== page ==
From Biggs, Sass, and Irons the court can conclude that, where the challenged parole denial occurs before the petitioner has served the minimum term of his sentence, the continued reliance solely on immutable factors to deny parole for up to eight times does not violate due process. It may be that, so long as the inmate has not served his minimum sentence, the Board may deny parole any number of times based solely on immutable factors.*fn7 Where the inmate has served the minimum term, the following rules apply: (1) California law creates a liberty interest in parole for prisoners who have served the minimum sentence, see Sass, 461 F.3d at 1127-28; Irons, 505 F.3d at 853-54; (2) the Board's decision to deny parole must be supported by "some evidence" that the prisoner's release would have posed an unreasonable risk of danger to the community at the time, see Sass, 461 F.3d at 1128-29; and (3) the evidence relied upon by the Board must have some indicia of reliability, see Biggs, 334 F.3d at 915. In some cases where the minimum term has been served, the continued reliance on immutable factors to deny parole may violate due process. See id. at 917; see also Irons, 505 F.3d at 854.

2. Analysis

Initially, the court observes that this case does not present the situation of reliance solely on immutable factors. The record reflects that the Board considered, among other things, petitioner's failure to upgrade vocationally and lack of adequate parole plans. Therefore, there could have been no due process violation resulting from the continued reliance solely on factors which cannot change.*fn8 The question in this case is whether the Board's September 2004 decision is based on "some evidence" bearing indicia of reliability that petitioner's release at that time would have posed an unreasonable risk of danger to the community.

The court finds that the evidence relied upon to deny parole in 2004 -- failure to upgrade vocationally and inadequate parole plans -- bears indicia of reliability. Specifically, the record reflects that petitioner never obtained any vocational certificate during his time in prison through 2004 and that he did not have firm employment prospects upon release. The court also finds that both of these factors constitute "some evidence" that petitioner's release in 2004 would have posed an unreasonable risk of danger to the community. As the Board noted, without suitable vocational training and employment prospects -- which was petitioner's situation at the time he committed the commitment offense -- it is reasonable to conclude that petitioner would have returned to a life of crime. Put simply, as of 2004 petitioner had not demonstrated that he was rehabilitated to the point where his release would have posed only reasonable risks to public safety.*fn9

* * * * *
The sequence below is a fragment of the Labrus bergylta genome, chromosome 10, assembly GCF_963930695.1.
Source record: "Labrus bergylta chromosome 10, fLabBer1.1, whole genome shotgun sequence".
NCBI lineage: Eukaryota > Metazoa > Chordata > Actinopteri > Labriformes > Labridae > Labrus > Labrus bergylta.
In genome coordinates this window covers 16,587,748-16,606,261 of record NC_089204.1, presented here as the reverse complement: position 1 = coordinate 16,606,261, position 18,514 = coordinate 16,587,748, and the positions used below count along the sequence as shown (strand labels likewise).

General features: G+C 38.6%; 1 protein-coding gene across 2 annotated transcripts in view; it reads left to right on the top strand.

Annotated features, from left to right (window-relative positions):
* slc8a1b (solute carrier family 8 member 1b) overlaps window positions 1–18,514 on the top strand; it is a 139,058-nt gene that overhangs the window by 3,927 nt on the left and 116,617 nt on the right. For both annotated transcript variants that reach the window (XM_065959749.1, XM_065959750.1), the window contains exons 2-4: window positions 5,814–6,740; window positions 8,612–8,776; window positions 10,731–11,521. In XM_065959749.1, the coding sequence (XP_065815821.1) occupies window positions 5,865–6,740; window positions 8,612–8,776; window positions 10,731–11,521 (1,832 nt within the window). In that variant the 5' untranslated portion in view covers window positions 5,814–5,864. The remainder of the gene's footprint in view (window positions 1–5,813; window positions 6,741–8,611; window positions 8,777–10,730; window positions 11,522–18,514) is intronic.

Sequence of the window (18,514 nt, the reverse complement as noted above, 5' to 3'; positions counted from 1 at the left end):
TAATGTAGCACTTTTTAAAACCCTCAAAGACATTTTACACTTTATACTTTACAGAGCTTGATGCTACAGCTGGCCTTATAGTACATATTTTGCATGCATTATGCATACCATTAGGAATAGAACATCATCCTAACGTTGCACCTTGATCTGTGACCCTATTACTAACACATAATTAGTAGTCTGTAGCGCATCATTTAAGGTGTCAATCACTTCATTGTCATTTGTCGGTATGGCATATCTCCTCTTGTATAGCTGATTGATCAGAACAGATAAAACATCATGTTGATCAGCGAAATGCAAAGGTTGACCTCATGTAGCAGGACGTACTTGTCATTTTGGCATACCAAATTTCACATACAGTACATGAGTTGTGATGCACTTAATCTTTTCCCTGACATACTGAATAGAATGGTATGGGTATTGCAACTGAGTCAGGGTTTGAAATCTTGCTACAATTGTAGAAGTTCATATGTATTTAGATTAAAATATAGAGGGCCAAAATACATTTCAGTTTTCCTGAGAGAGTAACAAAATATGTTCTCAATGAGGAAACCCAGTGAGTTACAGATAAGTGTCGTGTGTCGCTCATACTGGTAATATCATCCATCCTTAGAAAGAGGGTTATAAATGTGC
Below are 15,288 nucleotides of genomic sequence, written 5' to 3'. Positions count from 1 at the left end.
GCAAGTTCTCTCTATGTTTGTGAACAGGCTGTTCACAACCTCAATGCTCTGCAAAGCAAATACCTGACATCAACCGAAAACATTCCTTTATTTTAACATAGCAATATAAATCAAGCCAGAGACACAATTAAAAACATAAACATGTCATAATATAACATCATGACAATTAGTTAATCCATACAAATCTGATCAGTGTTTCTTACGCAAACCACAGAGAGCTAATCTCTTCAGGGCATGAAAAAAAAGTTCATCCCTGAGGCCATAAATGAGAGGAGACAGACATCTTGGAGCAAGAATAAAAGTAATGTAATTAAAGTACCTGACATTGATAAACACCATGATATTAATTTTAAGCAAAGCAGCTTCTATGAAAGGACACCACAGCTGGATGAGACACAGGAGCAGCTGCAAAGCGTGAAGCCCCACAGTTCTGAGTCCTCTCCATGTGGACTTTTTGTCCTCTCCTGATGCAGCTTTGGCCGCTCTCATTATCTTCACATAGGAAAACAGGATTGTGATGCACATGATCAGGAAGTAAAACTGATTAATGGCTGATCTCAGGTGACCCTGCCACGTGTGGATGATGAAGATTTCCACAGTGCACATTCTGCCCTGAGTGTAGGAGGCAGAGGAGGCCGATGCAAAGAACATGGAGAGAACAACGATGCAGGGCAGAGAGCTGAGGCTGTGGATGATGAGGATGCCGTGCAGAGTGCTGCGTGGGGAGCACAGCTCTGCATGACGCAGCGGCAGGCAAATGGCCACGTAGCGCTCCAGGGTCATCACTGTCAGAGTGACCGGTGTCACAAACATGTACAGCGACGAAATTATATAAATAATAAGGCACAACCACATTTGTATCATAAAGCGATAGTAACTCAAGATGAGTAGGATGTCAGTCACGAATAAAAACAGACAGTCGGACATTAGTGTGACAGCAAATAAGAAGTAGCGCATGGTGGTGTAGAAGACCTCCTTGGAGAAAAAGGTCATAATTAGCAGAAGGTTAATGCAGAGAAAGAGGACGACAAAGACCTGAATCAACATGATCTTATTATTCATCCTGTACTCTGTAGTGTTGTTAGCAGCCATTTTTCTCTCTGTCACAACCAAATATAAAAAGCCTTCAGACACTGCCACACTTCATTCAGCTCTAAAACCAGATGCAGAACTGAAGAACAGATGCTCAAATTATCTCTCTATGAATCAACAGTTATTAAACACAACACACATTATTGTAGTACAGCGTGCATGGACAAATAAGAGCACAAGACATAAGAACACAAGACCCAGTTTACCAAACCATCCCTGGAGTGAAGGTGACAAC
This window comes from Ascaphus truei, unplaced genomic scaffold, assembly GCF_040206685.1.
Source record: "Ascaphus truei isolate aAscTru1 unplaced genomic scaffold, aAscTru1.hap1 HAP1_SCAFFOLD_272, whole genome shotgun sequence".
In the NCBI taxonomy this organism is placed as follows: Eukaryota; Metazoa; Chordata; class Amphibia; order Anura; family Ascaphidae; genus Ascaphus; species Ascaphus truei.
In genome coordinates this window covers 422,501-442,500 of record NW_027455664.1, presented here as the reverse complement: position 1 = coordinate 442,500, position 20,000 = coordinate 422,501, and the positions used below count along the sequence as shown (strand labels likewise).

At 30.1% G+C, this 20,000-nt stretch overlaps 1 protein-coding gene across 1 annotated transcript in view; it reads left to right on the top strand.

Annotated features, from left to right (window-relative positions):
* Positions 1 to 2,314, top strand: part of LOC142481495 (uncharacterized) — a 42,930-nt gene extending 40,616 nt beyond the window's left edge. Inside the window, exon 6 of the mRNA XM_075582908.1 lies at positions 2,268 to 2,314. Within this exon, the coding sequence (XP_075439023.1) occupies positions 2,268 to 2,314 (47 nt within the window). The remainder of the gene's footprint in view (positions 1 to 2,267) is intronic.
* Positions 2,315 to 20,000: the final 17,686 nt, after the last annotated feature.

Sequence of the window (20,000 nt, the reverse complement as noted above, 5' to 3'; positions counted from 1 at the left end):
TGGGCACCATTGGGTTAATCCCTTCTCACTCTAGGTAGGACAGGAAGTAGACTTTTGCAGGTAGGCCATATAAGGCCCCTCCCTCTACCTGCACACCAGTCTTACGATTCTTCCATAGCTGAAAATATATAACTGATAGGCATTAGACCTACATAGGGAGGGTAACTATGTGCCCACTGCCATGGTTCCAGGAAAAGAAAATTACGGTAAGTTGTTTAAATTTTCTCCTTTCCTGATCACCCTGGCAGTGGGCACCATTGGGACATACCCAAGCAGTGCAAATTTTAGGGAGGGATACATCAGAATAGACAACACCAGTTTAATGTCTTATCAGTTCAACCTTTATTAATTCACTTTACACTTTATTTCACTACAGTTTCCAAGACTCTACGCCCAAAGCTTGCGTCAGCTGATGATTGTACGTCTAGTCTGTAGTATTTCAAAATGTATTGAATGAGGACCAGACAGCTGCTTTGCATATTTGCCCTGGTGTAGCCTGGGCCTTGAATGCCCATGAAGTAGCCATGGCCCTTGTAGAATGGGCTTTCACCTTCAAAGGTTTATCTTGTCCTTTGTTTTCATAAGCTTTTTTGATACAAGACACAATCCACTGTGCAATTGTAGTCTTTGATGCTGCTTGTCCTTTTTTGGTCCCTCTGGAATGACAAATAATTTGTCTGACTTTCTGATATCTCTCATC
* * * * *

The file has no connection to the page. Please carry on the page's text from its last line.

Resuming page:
On the record before the court, it cannot be said that the state court's denial of petitioner's claim challenging the denial of parole was either contrary to or an unreasonable application of any clearly established law.*fn10

B. Violation of Plea Agreement

Petitioner contends that he has not received the benefit of his plea bargain. Specifically, he states that he is being incarcerated beyond the 15 years he bargained for in agreeing to a sentence of 15 years to life. Assuming that the claim is timely and cognizable, it lacks merit because petitioner received all benefits of the plea bargain. In exchange for his guilty plea to second degree murder, four other felony charges were dismissed. Further, a sentence of 15 years to life does not necessarily mean that petitioner is entitled to be released after serving the minimum 15 years. Rather, it means that he is entitled to a parole suitability hearing, which occurred in this case. The sentence he bargained for -- 15 years to life*fn11 -- contemplates that petitioner could remain in prison for the rest of his life upon continued denials of parole. Petitioner has not presented any evidence that he is not being regularly considered for release on parole. Therefore, the state court's denial of this claim was neither contrary to nor an unreasonable application of any clearly established law.

C. Cruel and Unusual Punishment

Petitioner contends that his incarceration for a term longer than 21 years is unconstitutionally cruel and unusual punishment because such punishment is disproportionate to the crime of second degree murder. In Lockyer v. Andrade, the Supreme Court concluded that habeas relief was not available on a claim that two consecutive sentences of 25 years to life in prison constituted cruel and unusual punishment because there is no clearly established Supreme Court precedent. See 538 U.S. 63, 72. The Court stated:

Our cases exhibit a lack of clarity regarding what factors may indicate gross disproportionality. . . . [¶] Thus . . . the only relevant clearly established law amenable to the "contrary to" or "unreasonably application of" framework is the gross disproportionality principle, the precise contours of which are unclear, applicable only in the "exceedingly rare" and "extreme" case.

Id. at 72-73.

Thus, unless the case presents the "exceedingly rare" or "extreme" situation, application of the gross disproportionality principle is unclear and, for this reason, habeas relief is not available. Cf Gonzalez v. Duncan, F.3d (9th Cir. Dec. 30, 2008) (applying the gross disproportionality principle to term of years sentence to grant habeas relief only because the case presented the "exceedingly rare" and "extreme" situation).

Petitioner's case does not present the exceedingly rare or extreme situation such that the gross disproportionality principle could be clearly applied. The court finds that a life sentence is appropriate given petitioner's crime. Specifically, the record reveals that petitioner broke into the victim's house and beat her to death before stealing her money. The victim was found nude and spread eagle on her bed and had suffered numerous blows to the head. Moreover, petitioner had a history of burglary, theft, and assault offenses. Because the gross disproportionality principle cannot be clearly applied to the facts of petitioner's case, there is no clearly established law and habeas relief is unavailable.


Based on the foregoing, the undersigned recommends that petitioner's petition for a writ of habeas corpus be denied.

These findings and recommendations are submitted to the United States District Judge assigned to the case, pursuant to the provisions of 28 U.S.C. § 636(b)(l). Within 20 days after being served with these findings and recommendations, any party may file written objections with the court. The document should be captioned "Objections to Magistrate Judge's Findings and Recommendations." Failure to file objections within the specified time may waive the right to appeal. See Martinez v. Ylst, 951 F.2d 1153 (9th Cir. 1991).